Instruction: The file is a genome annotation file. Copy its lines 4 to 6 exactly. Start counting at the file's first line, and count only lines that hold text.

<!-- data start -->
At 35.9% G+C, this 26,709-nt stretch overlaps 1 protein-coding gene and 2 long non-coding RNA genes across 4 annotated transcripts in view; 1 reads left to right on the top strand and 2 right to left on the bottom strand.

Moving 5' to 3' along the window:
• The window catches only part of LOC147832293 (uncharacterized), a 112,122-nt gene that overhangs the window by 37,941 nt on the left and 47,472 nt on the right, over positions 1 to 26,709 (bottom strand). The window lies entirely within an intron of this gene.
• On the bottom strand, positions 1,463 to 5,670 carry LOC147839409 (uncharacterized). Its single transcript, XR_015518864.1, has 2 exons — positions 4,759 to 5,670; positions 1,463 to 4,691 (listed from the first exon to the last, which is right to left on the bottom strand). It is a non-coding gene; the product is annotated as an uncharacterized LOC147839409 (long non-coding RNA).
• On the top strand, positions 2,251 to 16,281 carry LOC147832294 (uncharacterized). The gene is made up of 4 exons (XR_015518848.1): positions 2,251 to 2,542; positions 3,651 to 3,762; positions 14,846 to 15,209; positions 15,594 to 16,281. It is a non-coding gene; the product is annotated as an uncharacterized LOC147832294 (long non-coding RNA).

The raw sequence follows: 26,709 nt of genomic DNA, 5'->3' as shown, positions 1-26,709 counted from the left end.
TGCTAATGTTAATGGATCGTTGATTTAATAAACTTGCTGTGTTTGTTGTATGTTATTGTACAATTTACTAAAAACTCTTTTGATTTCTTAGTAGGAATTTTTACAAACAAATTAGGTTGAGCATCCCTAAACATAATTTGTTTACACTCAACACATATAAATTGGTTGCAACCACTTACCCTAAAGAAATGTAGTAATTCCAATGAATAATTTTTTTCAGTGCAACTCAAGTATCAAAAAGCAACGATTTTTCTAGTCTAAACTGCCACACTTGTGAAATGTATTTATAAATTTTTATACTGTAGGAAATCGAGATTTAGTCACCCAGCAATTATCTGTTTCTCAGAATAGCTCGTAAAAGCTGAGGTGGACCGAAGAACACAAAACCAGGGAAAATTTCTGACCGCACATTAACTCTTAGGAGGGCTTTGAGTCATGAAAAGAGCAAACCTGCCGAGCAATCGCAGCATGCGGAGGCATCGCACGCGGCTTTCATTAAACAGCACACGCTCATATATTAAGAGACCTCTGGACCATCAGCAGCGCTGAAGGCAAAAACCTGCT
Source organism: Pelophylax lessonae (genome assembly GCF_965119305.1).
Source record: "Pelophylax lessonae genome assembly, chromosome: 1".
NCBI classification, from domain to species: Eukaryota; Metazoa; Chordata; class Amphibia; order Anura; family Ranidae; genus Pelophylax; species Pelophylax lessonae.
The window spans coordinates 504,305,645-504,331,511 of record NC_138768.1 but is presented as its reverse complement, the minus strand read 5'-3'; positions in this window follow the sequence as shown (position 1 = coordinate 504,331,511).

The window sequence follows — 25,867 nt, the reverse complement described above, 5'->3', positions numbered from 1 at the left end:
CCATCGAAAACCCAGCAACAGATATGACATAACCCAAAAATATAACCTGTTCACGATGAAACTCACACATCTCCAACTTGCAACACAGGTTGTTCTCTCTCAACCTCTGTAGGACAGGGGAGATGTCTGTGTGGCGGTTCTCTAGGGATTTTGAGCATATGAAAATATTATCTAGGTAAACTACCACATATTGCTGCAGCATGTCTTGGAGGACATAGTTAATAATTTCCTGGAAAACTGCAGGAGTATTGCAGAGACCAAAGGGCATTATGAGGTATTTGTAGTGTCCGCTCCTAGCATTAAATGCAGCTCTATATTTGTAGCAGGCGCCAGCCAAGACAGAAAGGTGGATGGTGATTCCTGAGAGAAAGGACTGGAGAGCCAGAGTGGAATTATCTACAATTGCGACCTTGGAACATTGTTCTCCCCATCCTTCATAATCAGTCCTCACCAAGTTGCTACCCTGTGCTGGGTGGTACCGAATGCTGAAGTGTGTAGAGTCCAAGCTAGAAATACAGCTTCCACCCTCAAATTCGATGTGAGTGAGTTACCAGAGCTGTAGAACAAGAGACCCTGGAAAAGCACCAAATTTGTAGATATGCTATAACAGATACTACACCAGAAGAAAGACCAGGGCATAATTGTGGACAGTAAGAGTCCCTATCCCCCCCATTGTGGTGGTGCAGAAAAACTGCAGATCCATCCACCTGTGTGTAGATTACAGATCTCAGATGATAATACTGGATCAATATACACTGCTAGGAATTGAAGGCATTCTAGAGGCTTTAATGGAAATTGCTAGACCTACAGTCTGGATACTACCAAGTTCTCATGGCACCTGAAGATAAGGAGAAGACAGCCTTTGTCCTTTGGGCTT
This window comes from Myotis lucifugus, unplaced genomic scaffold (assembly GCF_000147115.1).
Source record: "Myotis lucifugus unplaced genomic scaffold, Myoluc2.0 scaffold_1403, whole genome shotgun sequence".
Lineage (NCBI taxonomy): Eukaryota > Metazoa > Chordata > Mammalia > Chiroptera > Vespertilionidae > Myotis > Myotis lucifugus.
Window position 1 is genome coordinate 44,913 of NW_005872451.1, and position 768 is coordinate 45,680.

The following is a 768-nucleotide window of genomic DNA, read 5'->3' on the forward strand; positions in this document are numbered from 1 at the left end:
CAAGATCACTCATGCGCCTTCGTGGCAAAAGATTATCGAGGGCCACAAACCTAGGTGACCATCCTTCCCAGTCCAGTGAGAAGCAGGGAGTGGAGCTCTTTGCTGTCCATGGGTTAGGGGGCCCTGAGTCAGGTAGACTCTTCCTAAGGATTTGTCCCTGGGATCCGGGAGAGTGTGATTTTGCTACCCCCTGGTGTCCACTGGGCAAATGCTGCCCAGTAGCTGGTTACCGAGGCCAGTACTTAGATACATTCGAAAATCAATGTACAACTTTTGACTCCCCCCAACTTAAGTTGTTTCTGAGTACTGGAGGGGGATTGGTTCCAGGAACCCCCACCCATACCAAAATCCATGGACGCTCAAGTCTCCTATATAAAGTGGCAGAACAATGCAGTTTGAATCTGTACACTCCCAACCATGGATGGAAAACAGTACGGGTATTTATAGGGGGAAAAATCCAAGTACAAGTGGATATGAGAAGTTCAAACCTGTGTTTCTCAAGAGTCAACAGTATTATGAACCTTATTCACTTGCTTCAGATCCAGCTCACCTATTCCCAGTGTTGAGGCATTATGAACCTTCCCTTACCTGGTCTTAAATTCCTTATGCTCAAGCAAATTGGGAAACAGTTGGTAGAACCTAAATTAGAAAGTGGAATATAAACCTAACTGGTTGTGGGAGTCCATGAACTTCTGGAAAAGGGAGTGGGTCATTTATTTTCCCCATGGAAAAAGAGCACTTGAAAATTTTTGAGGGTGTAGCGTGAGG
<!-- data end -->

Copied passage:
• On the bottom strand, positions 1,463 to 5,670 carry LOC147839409 (uncharacterized). Its single transcript, XR_015518864.1, has 2 exons — positions 4,759 to 5,670; positions 1,463 to 4,691 (listed from the first exon to the last, which is right to left on the bottom strand). It is a non-coding gene; the product is annotated as an uncharacterized LOC147839409 (long non-coding RNA).
• On the top strand, positions 2,251 to 16,281 carry LOC147832294 (uncharacterized). The gene is made up of 4 exons (XR_015518848.1): positions 2,251 to 2,542; positions 3,651 to 3,762; positions 14,846 to 15,209; positions 15,594 to 16,281. It is a non-coding gene; the product is annotated as an uncharacterized LOC147832294 (long non-coding RNA).

The raw sequence follows: 26,709 nt of genomic DNA, 5'->3' as shown, positions 1-26,709 counted from the left end.